This tool can provide a straight-forward tool for practical conversations in nonprofits, community groups, and other places where adults are consider whether they really want youth to lead. There are four sections, including involvement, skills and attitudes, systems and spaces, organizational culture, and the future.

Conditions for Youth Driven Programs

Adapted by Adam Fletcher from M. Fielding with permission. 


  • Who is involved in Youth Driven Programming? 
  • Why are they involved? 
  • How are they involved? 
  • Which young people are allowed to be involved in driving programming? 
  • Who are they allowed to create programs for? 
  • What are they allowed to create programming focused on? 
  • What language, behaviour, and activities are encouraged and/or allowed? 
  • Who decides the answer to these questions? 
  • How are those decisions made? 
  • How, when, where, to whom and how often are these decisions communicated to young people and adults? 

Skills and Attitudes

  • Are the skills of Youth Driven Programming encouraged and supported through training or other appropriate means? 
  • Are these skills understood, developed and practiced within the context of other democratic values and dispositions? 
  • Are these skills themselves changed or informed by those values and dispositions? 
  • How do the young people and adults involved regard each other? 
  • To what degree are the principle of equal value and the dispositions of care felt reciprocally and demonstrated through the reality of daily encounter? 

Systems and Spaces

  • How often does dialogue and engagement between youth and adults currently happen in the organization and its programs? Who decides? 
  • How do the systems highlighting the value and necessity of Youth Driven Programming mesh with or relate to other activities, especially those involving adults?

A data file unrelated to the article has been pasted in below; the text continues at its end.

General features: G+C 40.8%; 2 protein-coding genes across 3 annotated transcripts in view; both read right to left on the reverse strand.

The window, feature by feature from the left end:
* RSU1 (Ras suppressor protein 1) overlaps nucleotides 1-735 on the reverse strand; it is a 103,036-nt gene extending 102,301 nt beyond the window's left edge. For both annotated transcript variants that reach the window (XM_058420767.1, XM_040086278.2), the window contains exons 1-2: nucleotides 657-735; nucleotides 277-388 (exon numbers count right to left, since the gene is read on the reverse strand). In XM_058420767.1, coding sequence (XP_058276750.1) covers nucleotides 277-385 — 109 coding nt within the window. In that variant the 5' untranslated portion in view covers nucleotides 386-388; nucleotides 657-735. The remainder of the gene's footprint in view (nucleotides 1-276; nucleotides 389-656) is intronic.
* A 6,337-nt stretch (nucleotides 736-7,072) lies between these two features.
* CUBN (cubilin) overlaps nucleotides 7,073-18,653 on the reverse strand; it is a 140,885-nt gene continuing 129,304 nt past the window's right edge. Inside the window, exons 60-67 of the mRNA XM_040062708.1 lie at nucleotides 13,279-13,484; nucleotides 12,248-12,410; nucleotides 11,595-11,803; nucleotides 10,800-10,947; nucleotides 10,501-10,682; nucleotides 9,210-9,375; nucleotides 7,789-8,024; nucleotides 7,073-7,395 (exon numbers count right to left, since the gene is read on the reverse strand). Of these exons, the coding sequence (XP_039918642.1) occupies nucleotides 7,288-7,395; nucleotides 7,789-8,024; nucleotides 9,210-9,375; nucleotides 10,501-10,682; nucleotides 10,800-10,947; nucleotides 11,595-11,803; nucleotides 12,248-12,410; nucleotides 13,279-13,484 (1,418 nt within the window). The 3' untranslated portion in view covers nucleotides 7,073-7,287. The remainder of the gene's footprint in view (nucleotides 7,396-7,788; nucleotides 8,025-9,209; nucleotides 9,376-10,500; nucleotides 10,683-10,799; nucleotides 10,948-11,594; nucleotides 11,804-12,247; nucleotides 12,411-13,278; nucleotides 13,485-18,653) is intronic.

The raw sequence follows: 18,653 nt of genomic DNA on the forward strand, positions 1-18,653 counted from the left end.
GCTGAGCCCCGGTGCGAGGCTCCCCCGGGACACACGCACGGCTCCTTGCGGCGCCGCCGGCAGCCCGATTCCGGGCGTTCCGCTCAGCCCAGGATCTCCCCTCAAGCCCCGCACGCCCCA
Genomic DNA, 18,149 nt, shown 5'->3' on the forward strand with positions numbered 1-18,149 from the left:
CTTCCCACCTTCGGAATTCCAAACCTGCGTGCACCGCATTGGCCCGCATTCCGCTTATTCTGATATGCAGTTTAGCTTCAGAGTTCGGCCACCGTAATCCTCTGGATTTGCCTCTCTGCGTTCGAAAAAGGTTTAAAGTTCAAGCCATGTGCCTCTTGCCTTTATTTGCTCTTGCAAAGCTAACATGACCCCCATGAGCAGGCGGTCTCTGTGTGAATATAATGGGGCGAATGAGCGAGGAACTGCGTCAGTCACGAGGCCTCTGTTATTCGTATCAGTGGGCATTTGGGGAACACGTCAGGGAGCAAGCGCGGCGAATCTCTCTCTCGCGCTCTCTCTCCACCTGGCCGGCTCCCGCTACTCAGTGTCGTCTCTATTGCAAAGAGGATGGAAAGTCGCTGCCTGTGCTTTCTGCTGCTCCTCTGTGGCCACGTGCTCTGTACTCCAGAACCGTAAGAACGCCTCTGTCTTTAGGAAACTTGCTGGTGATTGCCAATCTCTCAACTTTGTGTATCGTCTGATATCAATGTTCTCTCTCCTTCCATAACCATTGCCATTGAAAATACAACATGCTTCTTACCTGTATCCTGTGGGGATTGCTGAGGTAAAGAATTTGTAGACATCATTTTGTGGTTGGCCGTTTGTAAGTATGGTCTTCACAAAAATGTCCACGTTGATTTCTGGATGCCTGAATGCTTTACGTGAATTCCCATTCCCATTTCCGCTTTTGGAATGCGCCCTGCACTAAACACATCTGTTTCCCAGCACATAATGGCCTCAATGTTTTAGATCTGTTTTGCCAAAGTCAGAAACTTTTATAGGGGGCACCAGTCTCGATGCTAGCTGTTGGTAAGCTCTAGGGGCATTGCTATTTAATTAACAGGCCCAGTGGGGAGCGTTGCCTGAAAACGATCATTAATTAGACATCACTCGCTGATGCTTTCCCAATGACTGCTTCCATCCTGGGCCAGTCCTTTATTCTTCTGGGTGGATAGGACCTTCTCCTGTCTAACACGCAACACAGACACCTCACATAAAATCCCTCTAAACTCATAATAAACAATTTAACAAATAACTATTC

• What action is taken for Youth Driven Programming? 
  • Who feels responsible for Youth Driven Programming? 
  • What happens if aspirations and good intentions are not realised? 
  • Where are the spaces (physical and metaphorical) in which Youth Driven Programming might take place? Who controls those spaces? 
  • What values shape their being and their use? 
Organizational Culture 
  • Do the cultural norms and values of the organization proclaim the importance of Youth Driven Programming within the context of communities as a shared responsibility and shared achievement? 
  • Do the practices, traditions and routine daily encounters demonstrate values supportive of Youth Driven Programming? 

The Future

  • Do we need new structures for Youth Driven Programming? 
  • Do we need new ways of relating to each other as youth and/or adults? 

CommonAction staff is available to train on Youth-Driven Programming and much more. To talk about the possibilities contact Adam Fletcher by emailing adam@commonaction.org or calling (360) 489-9680.
Written by Adam Fletcher, this article was originally posted to http://commonaction.blogspot.com. Learn more at adamfletcher.net!

Assessing Youth Involvement

One of the most important questions that is never asked in the youth voice movement is “Which youth are listened to?”, which includes “Which youth are involved?”